The problem was permanence of the image. After Niépce passed, Daguerre continued his work and by 1839 had come up with a process in which polished fine Silver was sensitized over Iodine crystals, developed with Mercury and fixed with salt water. This process was patented, the patent bought by the French government, and publicly released “for the good of all men”.
After a short time, John Herschel suggested that hyposulphite of soda be used to fix the image. He also helped spread the phrase “photograph”. (I believe due in part because it is easier to say than Heliograph.) Soon after the unveiling of the process it was discovered that Bromine could be used in addition to the iodine and make the process much faster.
In bright sun, without bromine, an image can be struck in about a minute, with the quickener (bromine) the time can be as much as quartered. This soon became standard practice all over the world. In March of 1840 John Draper (who was a driving force making the improvements mentioned above, and correspondent with Herschel) attached a plate to his telescope and took the first photograph of something not on Earth; the Moon. In fact, with the aid of his sons he pioneered many methods of celestial photography. His Son, Henry, carried on his father’s work.
The second body to be photographed was much more difficult; the Sun. The issue was that even with an ISO of around .003, the Daguerreotype is too fast to take a picture without infrastructure. The naked Sun was shown in all its glory in 1845. The French scientists Leon Foucault and Louis Fizeau used similar processes as Draper with a 1/60th second exposure. Eclipses were easier, being the same brightness of a full moon. The first eclipse was captured in July of 1851. This inspired Warren De la Rue, Airy, and Secchi 7 years later to hunt for the Solar Corona. William Cranch Bond, using the new Great Refractor at Harvard photographed the first star, Vega in 1859. His son George Phillips Bond led the way to scientific analysis of stars with the procedures he developed.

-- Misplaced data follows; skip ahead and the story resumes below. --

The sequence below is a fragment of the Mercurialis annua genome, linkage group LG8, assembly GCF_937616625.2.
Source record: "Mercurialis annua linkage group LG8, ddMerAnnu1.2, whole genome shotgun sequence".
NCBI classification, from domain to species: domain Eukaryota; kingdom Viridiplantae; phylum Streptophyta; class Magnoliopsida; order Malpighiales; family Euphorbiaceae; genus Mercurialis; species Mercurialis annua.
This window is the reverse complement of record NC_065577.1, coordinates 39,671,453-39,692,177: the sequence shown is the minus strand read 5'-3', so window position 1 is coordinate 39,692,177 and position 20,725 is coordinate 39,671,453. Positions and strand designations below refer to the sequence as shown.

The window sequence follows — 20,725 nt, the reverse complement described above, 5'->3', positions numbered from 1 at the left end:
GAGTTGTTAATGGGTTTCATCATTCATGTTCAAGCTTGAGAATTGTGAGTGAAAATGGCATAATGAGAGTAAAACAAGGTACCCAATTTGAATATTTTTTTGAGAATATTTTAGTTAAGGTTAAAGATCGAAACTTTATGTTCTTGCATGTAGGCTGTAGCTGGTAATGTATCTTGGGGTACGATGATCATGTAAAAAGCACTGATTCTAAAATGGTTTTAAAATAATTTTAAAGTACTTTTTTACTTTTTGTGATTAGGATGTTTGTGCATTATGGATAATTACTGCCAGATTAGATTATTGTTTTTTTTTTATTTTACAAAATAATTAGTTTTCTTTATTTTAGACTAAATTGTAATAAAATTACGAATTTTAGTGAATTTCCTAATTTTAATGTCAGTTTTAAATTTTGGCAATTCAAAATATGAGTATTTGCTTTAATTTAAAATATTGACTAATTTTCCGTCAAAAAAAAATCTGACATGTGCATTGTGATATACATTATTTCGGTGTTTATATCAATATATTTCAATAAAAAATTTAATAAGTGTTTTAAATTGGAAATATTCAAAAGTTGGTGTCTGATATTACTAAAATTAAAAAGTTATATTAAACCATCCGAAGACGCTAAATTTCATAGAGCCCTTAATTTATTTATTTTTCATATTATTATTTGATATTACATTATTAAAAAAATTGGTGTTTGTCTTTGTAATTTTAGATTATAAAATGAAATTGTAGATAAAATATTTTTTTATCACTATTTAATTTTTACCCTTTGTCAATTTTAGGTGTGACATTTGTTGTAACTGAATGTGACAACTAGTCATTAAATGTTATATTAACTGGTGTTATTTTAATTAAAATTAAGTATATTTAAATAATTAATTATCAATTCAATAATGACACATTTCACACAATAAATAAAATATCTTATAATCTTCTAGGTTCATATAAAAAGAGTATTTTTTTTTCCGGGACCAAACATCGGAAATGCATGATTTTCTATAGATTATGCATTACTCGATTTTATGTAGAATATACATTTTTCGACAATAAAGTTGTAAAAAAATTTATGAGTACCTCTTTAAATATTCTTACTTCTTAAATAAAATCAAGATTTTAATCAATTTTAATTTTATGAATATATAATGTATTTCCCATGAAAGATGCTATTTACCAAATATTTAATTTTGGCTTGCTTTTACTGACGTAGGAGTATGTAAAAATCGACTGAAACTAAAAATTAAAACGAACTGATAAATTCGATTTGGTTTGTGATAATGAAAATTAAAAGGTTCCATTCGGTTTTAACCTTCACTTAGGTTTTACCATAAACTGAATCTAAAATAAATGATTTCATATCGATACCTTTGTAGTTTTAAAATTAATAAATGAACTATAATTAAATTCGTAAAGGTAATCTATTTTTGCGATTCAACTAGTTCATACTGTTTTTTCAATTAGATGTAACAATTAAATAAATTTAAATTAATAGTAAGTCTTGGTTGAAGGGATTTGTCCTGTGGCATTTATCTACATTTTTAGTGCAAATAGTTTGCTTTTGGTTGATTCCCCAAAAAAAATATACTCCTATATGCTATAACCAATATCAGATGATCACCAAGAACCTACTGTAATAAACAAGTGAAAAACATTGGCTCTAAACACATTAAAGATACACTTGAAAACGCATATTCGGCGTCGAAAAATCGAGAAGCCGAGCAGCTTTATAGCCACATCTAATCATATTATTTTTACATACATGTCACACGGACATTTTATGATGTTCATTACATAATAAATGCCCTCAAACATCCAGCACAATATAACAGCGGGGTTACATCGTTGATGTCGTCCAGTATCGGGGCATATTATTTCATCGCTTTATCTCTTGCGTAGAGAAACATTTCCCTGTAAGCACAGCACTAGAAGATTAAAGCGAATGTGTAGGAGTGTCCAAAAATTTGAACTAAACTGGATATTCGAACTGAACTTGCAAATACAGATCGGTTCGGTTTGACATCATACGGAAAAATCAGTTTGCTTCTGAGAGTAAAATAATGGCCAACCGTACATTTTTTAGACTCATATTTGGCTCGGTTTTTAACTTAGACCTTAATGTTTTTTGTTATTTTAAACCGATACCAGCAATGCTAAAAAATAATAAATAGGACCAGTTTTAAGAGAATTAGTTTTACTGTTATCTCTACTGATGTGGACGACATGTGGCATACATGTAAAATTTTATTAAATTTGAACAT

By this time, the 1850s, the Daguerreotype was firmly established as THE method of portraiture. (painters would debate this point, but the speed and relatively lower cost of the photographic medium meant more people could buy them). There was a new rising star, however. In 1851, Frederick Scott Archer published his work on a new form of photography; the Collodion process.
Many times faster than the Daguerreotype, this process could produce negative images on glass, which if under exposed could be used as positive images. This proved an advantage for many reasons. Glass plates were far cheaper and easier to keep in usable condition, The chemistry was friendlier to the lungs, and the time required to prepare a plate was considerably reduced. Most importantly for our budding hobby of celestial photography as it was known copies could be made on sensitized paper in infinite quantity.